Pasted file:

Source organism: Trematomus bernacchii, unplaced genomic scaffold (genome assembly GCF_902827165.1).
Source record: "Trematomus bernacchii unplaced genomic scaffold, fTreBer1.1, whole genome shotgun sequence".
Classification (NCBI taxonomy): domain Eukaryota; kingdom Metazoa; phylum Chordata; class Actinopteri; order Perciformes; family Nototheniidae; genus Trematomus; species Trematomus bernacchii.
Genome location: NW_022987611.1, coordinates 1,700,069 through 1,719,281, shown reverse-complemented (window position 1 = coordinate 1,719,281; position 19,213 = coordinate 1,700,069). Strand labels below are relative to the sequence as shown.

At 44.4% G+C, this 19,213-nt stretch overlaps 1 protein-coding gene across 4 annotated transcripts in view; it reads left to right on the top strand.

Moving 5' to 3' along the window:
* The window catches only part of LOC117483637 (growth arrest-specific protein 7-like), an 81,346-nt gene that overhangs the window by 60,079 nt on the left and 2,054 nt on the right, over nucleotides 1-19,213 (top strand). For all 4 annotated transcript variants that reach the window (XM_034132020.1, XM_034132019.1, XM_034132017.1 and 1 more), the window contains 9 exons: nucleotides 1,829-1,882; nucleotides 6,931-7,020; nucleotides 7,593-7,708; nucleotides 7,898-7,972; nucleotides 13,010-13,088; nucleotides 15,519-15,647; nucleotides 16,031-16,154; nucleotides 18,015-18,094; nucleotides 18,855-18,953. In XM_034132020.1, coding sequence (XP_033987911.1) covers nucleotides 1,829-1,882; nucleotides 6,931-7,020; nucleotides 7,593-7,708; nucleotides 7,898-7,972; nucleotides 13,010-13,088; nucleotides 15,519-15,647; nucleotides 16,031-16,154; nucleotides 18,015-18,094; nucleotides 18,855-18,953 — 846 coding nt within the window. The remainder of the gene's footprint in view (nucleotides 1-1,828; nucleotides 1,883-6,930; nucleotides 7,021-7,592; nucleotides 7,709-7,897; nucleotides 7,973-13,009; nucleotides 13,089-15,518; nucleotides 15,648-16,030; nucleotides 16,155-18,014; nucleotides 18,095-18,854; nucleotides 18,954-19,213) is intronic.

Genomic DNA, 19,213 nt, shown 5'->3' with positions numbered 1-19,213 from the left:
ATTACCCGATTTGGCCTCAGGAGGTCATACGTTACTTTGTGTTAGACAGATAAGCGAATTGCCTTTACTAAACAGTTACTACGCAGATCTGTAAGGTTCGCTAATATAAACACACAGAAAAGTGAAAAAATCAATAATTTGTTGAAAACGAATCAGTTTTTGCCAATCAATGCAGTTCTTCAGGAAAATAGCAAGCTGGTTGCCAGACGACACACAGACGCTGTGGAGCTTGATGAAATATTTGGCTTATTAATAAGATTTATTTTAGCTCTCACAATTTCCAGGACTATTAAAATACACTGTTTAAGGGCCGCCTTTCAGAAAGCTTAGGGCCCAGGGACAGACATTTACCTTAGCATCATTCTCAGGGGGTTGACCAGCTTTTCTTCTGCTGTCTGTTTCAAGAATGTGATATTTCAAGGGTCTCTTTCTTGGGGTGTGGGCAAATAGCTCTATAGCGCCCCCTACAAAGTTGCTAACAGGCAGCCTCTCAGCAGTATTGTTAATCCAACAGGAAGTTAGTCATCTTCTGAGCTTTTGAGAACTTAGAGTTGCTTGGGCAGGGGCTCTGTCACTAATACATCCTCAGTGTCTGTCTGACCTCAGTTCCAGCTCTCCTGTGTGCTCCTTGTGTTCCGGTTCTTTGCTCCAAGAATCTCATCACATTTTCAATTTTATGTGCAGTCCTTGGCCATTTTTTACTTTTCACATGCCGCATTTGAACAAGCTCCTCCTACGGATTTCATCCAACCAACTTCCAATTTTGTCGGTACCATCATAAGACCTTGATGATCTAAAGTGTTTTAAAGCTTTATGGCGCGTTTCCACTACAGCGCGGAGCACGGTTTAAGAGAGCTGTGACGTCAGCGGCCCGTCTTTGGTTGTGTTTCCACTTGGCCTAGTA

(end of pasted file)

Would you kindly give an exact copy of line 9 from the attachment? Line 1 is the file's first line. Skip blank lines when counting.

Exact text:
ATTACCCGATTTGGCCTCAGGAGGTCATACGTTACTTTGTGTTAGACAGATAAGCGAATTGCCTTTACTAAACAGTTACTACGCAGATCTGTAAGGTTCGCTAATATAAACACACAGAAAAGTGAAAAAATCAATAATTTGTTGAAAACGAATCAGTTTTTGCCAATCAATGCAGTTCTTCAGGAAAATAGCAAGCTGGTTGCCAGACGACACACAGACGCTGTGGAGCTTGATGAAATATTTGGCTTATTAATAAGATTTATTTTAGCTCTCACAATTTCCAGGACTATTAAAATACACTGTTTAAGGGCCGCCTTTCAGAAAGCTTAGGGCCCAGGGACAGACATTTACCTTAGCATCATTCTCAGGGGGTTGACCAGCTTTTCTTCTGCTGTCTGTTTCAAGAATGTGATATTTCAAGGGTCTCTTTCTTGGGGTGTGGGCAAATAGCTCTATAGCGCCCCCTACAAAGTTGCTAACAGGCAGCCTCTCAGCAGTATTGTTAATCCAACAGGAAGTTAGTCATCTTCTGAGCTTTTGAGAACTTAGAGTTGCTTGGGCAGGGGCTCTGTCACTAATACATCCTCAGTGTCTGTCTGACCTCAGTTCCAGCTCTCCTGTGTGCTCCTTGTGTTCCGGTTCTTTGCTCCAAGAATCTCATCACATTTTCAATTTTATGTGCAGTCCTTGGCCATTTTTTACTTTTCACATGCCGCATTTGAACAAGCTCCTCCTACGGATTTCATCCAACCAACTTCCAATTTTGTCGGTACCATCATAAGACCTTGATGATCTAAAGTGTTTTAAAGCTTTATGGCGCGTTTCCACTACAGCGCGGAGCACGGTTTAAGAGAGCTGTGACGTCAGCGGCCCGTCTTTGGTTGTGTTTCCACTTGGCCTAGTA